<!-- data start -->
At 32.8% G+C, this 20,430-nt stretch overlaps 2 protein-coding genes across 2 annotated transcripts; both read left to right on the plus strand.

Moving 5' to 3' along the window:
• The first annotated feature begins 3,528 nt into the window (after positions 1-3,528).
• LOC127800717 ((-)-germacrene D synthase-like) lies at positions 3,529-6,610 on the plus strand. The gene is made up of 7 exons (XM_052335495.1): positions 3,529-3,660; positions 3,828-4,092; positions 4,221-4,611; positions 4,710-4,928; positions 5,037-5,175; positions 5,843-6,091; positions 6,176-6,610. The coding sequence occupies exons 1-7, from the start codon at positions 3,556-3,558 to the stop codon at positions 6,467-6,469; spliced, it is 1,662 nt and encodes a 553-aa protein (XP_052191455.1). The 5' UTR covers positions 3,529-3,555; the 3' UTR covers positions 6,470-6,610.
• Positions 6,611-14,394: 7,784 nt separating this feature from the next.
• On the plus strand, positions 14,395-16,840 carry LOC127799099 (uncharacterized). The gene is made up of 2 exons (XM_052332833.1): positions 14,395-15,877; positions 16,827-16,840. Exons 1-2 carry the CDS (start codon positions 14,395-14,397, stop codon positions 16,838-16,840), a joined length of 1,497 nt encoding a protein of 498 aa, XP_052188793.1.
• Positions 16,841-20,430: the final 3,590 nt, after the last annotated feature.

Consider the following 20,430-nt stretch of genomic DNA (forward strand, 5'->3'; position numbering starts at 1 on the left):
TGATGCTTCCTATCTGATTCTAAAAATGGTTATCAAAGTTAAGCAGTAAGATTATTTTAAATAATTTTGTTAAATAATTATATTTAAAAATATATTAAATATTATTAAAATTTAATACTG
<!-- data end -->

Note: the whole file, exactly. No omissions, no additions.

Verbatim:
At 32.8% G+C, this 20,430-nt stretch overlaps 2 protein-coding genes across 2 annotated transcripts; both read left to right on the plus strand.

Moving 5' to 3' along the window:
• The first annotated feature begins 3,528 nt into the window (after positions 1-3,528).
• LOC127800717 ((-)-germacrene D synthase-like) lies at positions 3,529-6,610 on the plus strand. The gene is made up of 7 exons (XM_052335495.1): positions 3,529-3,660; positions 3,828-4,092; positions 4,221-4,611; positions 4,710-4,928; positions 5,037-5,175; positions 5,843-6,091; positions 6,176-6,610. The coding sequence occupies exons 1-7, from the start codon at positions 3,556-3,558 to the stop codon at positions 6,467-6,469; spliced, it is 1,662 nt and encodes a 553-aa protein (XP_052191455.1). The 5' UTR covers positions 3,529-3,555; the 3' UTR covers positions 6,470-6,610.
• Positions 6,611-14,394: 7,784 nt separating this feature from the next.
• On the plus strand, positions 14,395-16,840 carry LOC127799099 (uncharacterized). The gene is made up of 2 exons (XM_052332833.1): positions 14,395-15,877; positions 16,827-16,840. Exons 1-2 carry the CDS (start codon positions 14,395-14,397, stop codon positions 16,838-16,840), a joined length of 1,497 nt encoding a protein of 498 aa, XP_052188793.1.
• Positions 16,841-20,430: the final 3,590 nt, after the last annotated feature.

Consider the following 20,430-nt stretch of genomic DNA (forward strand, 5'->3'; position numbering starts at 1 on the left):
TGATGCTTCCTATCTGATTCTAAAAATGGTTATCAAAGTTAAGCAGTAAGATTATTTTAAATAATTTTGTTAAATAATTATATTTAAAAATATATTAAATATTATTAAAATTTAATACTG